School dumps computers into local landfill 

AWARE VP sees increased awareness key to e-waste recycling

Connie Wilcox, local businesswoman and grandmother of a Myrtle Philip Community School student, is concerned that the elementary school dumped "at least 20 up-to-date computers" at the Whistler Municipal Landfill at the end of the school year.

"It really agitated me," says Wilcox of the news. "I think it’s scandalous that these computers were dumped."

Landfill attendant Samantha Mason confirms that the school dumped "a whole truckload" of monitors, keyboards and computers at the site. But many of these machines will not end up languishing in the landfill.

"A little while later some guy came and rescued quite a few. He wanted to fix them up for people to use," says Mason, adding that she wishes she had his name and phone number. "It would be useful for people who want to recycle their old equipment."

Wilcox says that the anonymous man is re-selling the refurbished units in the community.

"I am looking at buying one myself," she admits.

However, she asserts that she would have rather seen the machines sold as a fundraiser for the school’s cash-strapped PAC or given to children who don’t have computer access at home.

Myrtle Philip Principal Ron Albertin, says that the operative word is "up-to-date" when it comes to the issue of the computers. Albertin consulted with the school board’s technicians who deemed the "10 to 12-year-old" machines unusable. "You end up spending far more money keeping (old computers) going," he says.

Many of the discarded pieces were circa 1994 Macintosh computers, unable to access the Internet or the school’s network. Additionally, Myrtle Philip has since changed to a PC network in accordance with the Whistler Blackcomb Foundation’s donation of $275,000 to School District 48 to upgrade its classroom computers.

"The technicians took out anything of value, like network cards," says Albertin. He maintains that working units were sent to The Re-Use-It Centre after Pemberton’s Signal Hill Elementary turned down the machines on the basis of their age.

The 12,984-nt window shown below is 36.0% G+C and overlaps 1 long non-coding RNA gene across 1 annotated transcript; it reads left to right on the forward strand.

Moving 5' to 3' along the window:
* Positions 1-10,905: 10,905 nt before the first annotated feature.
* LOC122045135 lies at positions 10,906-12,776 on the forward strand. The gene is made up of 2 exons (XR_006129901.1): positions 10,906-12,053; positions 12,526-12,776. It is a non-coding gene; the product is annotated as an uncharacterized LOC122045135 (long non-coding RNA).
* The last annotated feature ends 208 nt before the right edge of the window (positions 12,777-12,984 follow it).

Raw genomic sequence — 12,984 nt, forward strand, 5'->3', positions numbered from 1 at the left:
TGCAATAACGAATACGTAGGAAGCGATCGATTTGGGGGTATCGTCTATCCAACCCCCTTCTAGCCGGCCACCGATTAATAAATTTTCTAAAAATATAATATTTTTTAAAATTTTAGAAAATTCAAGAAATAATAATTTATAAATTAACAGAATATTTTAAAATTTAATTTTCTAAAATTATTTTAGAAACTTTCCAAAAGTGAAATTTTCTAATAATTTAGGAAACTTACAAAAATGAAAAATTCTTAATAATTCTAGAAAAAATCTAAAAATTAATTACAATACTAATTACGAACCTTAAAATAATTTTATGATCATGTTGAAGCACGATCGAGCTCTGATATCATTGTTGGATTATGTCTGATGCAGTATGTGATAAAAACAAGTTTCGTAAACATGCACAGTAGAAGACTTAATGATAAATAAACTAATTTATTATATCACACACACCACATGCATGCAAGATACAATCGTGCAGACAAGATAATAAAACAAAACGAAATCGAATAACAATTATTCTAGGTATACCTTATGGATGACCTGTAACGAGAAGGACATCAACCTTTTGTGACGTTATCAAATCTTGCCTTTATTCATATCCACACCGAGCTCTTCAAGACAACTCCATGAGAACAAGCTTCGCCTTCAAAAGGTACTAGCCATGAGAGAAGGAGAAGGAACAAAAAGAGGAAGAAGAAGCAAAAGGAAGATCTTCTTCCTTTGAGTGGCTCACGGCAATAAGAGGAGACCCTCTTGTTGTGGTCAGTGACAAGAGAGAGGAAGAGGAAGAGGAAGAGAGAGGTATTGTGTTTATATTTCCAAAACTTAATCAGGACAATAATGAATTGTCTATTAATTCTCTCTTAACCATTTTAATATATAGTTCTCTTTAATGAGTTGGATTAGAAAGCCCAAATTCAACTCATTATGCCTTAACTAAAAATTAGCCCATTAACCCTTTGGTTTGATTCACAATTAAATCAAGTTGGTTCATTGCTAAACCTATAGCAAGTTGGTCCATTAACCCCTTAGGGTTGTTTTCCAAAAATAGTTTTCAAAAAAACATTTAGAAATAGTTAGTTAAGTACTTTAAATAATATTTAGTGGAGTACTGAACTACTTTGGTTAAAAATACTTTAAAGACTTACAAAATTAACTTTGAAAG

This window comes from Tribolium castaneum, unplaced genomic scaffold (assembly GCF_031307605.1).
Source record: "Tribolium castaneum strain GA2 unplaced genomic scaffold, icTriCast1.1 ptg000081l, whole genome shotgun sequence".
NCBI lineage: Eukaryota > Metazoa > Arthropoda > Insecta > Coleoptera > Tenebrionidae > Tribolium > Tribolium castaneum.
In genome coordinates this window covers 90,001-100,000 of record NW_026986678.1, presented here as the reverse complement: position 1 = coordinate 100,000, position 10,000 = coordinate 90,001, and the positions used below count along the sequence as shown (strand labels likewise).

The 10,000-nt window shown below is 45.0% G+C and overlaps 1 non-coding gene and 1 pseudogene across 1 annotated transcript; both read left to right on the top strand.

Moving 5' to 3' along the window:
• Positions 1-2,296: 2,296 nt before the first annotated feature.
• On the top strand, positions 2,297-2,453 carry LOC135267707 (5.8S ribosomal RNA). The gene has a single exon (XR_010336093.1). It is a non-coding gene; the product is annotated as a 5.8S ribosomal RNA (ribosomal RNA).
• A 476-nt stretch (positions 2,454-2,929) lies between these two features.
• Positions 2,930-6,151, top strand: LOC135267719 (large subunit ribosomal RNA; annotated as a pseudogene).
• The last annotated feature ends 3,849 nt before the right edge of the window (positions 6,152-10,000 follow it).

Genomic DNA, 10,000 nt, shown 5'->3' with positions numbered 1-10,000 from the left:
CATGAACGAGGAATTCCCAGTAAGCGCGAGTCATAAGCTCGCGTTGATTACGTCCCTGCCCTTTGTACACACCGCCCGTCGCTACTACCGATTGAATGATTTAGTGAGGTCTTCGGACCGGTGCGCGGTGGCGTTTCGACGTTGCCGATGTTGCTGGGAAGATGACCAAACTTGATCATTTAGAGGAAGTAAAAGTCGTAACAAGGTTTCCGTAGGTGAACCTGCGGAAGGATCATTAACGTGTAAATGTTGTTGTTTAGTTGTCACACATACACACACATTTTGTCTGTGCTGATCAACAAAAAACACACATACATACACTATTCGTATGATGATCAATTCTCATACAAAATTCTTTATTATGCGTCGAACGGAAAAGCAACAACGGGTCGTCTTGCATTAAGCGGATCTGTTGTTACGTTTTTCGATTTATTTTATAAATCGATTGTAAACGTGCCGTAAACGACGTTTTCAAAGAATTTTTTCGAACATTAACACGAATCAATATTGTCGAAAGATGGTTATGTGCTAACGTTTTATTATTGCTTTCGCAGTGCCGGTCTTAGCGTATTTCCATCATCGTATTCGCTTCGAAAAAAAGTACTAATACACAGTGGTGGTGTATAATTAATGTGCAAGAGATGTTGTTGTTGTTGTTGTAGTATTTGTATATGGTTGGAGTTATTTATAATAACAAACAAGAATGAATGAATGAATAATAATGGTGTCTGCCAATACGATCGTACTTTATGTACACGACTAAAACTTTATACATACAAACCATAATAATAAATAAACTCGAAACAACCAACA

Albertin says he was unaware that the majority of the machines went to the landfill as he had left their disposal to the school’s maintenance department.

Trish Farina, executive assistant to Dr. Rick Erickson, superintendent of SD48, says the district has no policy on the disposal of e-waste.

Although the Whistler landfill was the site of an e-waste pilot program, E-Ways, earlier this year, the facility currently has no ongoing recycling system for electronic waste.

"I see the public coming in and wanting to do the right thing," Mason says. "I know these (programs) aren’t put in place the next day. But I’m sure we’ll see one."

The arbitrary disposal of useable equipment is only one aspect of the waste involved in dumping the computers; there’s also the environmental impact. In addition to plastic cases that have a recycling efficiency rating of 20 per cent, some of the toxic substances that end up in landfills and incinerators include lead, cadmium and mercury.

People exposed to cadmium, with its 30-year half-life, can easily attain poisonous accumulation levels and endure painful symptoms.

Exposure to high levels of mercury can cause brain damage. But lead is the most serious pollutant. This heavy mental can cause damage to the central and peripheral nervous systems, blood systems and kidney. Additionally, the serious effects of lead on child brain development have been well documented. And there’s a potential for lead to leach and contaminate water supplies.

"It’s unfortunate that Myrtle Philip missed the E-Ways collection day a few months ago," says Mitch Rhodes, vice-president of Association of Whistler Area Residents for the Environment (AWARE).

Long concerned about the impact of e-waste, Rhodes is quick to point out that it’s just not just computers causing the problem, citing TVs radios and PDAs as a few of the other culprits.

While the E-Ways pilot project proved successful, ongoing efforts to curb the toxic effects of disposing of consumer electronics may be a ways off.

"It’s terribly expensive," says Rhodes. "You have to go back to the design and manufacturing level. These items are not easily disassembled to be recycled."

Rhodes believes increased awareness is the key to making e-waste recycling a reality.

"A year ago, I doubt a school dumping computers in the landfill would be story," he said.


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